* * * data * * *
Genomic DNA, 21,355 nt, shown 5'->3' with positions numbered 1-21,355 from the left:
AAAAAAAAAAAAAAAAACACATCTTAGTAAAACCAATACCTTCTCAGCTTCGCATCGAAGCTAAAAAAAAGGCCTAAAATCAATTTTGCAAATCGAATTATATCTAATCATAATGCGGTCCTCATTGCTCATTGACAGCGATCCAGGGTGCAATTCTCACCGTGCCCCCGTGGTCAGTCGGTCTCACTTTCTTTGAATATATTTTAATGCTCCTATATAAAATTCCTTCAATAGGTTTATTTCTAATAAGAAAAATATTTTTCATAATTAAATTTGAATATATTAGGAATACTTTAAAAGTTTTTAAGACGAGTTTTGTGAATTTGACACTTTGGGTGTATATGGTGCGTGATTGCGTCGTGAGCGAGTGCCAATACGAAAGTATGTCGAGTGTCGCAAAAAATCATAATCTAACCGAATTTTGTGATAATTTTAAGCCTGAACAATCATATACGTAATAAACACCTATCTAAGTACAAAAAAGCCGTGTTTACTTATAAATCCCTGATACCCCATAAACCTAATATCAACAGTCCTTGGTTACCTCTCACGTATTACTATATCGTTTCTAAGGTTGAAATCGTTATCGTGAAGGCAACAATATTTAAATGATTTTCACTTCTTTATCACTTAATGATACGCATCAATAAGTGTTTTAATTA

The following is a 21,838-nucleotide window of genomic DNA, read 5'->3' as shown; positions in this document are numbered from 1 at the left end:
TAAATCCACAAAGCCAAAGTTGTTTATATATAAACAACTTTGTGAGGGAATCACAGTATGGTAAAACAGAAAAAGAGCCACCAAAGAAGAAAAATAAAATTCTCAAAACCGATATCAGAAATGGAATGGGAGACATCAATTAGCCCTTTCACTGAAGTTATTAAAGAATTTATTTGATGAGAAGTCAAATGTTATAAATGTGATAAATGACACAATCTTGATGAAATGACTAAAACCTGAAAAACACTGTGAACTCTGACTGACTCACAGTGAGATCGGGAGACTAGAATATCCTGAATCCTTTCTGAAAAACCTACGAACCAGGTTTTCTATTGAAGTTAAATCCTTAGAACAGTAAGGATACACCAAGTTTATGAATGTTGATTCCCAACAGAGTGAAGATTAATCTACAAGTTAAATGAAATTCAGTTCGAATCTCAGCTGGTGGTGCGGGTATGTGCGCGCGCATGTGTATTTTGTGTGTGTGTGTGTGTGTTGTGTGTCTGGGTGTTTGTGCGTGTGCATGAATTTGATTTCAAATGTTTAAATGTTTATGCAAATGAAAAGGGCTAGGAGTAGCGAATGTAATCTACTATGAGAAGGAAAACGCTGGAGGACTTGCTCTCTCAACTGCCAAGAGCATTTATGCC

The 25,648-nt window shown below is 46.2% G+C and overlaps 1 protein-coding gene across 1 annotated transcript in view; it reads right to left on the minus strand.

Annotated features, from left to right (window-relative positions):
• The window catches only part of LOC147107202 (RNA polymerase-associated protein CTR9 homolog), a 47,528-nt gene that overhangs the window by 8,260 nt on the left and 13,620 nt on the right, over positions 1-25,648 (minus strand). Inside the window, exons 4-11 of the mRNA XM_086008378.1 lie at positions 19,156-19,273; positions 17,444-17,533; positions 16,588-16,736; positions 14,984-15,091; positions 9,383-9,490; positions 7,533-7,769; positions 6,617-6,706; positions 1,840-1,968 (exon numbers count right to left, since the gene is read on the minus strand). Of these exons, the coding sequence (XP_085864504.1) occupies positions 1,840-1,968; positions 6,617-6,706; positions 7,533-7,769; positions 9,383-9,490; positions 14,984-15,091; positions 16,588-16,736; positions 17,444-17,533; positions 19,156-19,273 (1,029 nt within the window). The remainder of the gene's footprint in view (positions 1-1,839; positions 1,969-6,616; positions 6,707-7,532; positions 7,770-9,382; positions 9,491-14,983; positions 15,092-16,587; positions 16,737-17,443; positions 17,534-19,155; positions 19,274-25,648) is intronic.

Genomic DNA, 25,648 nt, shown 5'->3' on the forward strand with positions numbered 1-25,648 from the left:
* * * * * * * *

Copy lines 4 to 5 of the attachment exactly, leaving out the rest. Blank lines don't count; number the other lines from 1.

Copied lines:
TAAATCCACAAAGCCAAAGTTGTTTATATATAAACAACTTTGTGAGGGAATCACAGTATGGTAAAACAGAAAAAGAGCCACCAAAGAAGAAAAATAAAATTCTCAAAACCGATATCAGAAATGGAATGGGAGACATCAATTAGCCCTTTCACTGAAGTTATTAAAGAATTTATTTGATGAGAAGTCAAATGTTATAAATGTGATAAATGACACAATCTTGATGAAATGACTAAAACCTGAAAAACACTGTGAACTCTGACTGACTCACAGTGAGATCGGGAGACTAGAATATCCTGAATCCTTTCTGAAAAACCTACGAACCAGGTTTTCTATTGAAGTTAAATCCTTAGAACAGTAAGGATACACCAAGTTTATGAATGTTGATTCCCAACAGAGTGAAGATTAATCTACAAGTTAAATGAAATTCAGTTCGAATCTCAGCTGGTGGTGCGGGTATGTGCGCGCGCATGTGTATTTTGTGTGTGTGTGTGTGTGTTGTGTGTCTGGGTGTTTGTGCGTGTGCATGAATTTGATTTCAAATGTTTAAATGTTTATGCAAATGAAAAGGGCTAGGAGTAGCGAATGTAATCTACTATGAGAAGGAAAACGCTGGAGGACTTGCTCTCTCAACTGCCAAGAGCATTTATGCC

The 25,648-nt window shown below is 46.2% G+C and overlaps 1 protein-coding gene across 1 annotated transcript in view; it reads right to left on the minus strand.